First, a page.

Books, movies and shows are great resources to learn from as the characters would, more often than not, have some form of job. Exposing your child to a variety of resources and characters gives them more opportunities to think about STEM careers.

More informative books or programs are especially beneficial for older children. Whether they are about the history of STEM innovations, creating games or experiments at home, or an encyclopedia – these resources are packed with information that are far from boring.

Such resources highlight the importance of STEM professionals, and shows how amazing innovations have made an impact on today’s world.

 

#3: Get hands-on!

 

Reading and watching is great, but what’s better than getting your hands to work?

Children love to learn interactively as it engages more than one of their senses.

You can get:

  • A STEM kit (once again, we’re giving away 10!!) and work on it together
  • Supplies such as Lego’s, Playdoh, wooden blocks, cardboard boxes, tape, ice cream sticks, etc. so that materials are always available to express their creativity through home-made projects or experiments
 

#4: Make STEM applicable to everyday life

 

Make the most of everyday activities

 

Learning STEM skills can come from everyday activities such as:

  • Cooking and baking – for example, it teaches science, nutrition, fractions, geometry, temperature, creativity AND they get to enjoy eating their creations
  • Go on walks in nature or in the city – pay attention to plants, wildlife, stars, the weather, different infrastructure and vehicles
  • Plant vegetables in the garden and monitor its growth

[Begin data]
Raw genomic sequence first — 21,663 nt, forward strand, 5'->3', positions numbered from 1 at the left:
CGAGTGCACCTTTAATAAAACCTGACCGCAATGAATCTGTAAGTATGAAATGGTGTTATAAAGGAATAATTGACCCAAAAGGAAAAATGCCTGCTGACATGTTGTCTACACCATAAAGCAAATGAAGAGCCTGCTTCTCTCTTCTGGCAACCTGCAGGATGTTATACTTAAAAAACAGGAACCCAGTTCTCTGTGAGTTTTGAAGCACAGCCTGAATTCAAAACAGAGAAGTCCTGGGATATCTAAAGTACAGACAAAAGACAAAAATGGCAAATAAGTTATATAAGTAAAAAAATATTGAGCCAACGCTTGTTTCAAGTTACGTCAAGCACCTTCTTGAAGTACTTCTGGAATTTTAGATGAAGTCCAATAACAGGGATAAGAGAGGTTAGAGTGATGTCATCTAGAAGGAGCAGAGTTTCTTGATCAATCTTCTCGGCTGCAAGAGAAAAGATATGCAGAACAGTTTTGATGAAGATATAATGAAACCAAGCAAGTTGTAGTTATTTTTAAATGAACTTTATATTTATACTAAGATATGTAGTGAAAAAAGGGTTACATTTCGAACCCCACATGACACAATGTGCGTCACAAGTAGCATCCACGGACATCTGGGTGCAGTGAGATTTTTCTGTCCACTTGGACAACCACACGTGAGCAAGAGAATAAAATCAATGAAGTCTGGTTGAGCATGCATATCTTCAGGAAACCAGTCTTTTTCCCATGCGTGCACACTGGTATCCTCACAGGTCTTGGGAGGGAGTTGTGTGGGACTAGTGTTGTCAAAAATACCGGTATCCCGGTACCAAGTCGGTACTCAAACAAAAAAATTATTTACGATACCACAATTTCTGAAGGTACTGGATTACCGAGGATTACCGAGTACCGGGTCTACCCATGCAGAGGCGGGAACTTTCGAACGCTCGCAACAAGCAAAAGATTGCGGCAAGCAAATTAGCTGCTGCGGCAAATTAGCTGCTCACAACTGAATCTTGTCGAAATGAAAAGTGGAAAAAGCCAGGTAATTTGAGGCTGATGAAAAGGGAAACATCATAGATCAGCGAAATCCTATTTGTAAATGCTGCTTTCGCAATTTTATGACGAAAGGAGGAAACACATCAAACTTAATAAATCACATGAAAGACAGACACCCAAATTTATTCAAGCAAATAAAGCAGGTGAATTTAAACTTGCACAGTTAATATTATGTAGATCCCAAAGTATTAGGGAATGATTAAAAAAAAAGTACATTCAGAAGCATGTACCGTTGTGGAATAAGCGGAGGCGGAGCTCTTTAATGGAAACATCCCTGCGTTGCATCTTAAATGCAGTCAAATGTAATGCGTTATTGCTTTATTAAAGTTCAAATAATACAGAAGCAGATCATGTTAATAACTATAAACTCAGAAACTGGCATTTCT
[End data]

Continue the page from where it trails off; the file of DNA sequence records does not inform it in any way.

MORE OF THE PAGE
• Make a trip down to the zoo or museums
  • Manage money and plan savings

Compliment your child

 

Compliment your child on how they’re doing along the way, by saying something simple like “You’re very organised when baking – I see you prepared your muffin papers in the tray and your ingredients before starting.”

Let them respond, and share how this skill of being organised is important in their future career.

This helps your child recognise their own strengths and how this is a very valuable skill to have in their future profession.

 

#5: Be a positive influence and continue to inspire

 

Guiding your child towards making a suitable career choice is different from dictating it to them. Children tend to look up to their parents and appreciate guidance, however not to be forced upon something.

Share with your child how you developed in your career to arrive at where you are today, and what your dreams are for the future. Feel free to share the mistakes you’ve made, but more importantly, how you overcame them.

Ultimately, the goal is to continue to encourage and inspire your child as some children may shy away from their weaknesses. You can play a big role in helping them feel confident, and let them know that it is ok not to master everything as long as they have a continuous learning mindset.

Inspiring our next generation of innovators to explore engineering through fun and education.

We have 10 interactive ChriSTEMas kits up for grabs.
Share on facebook
Share on twitter
Share on linkedin
Share on email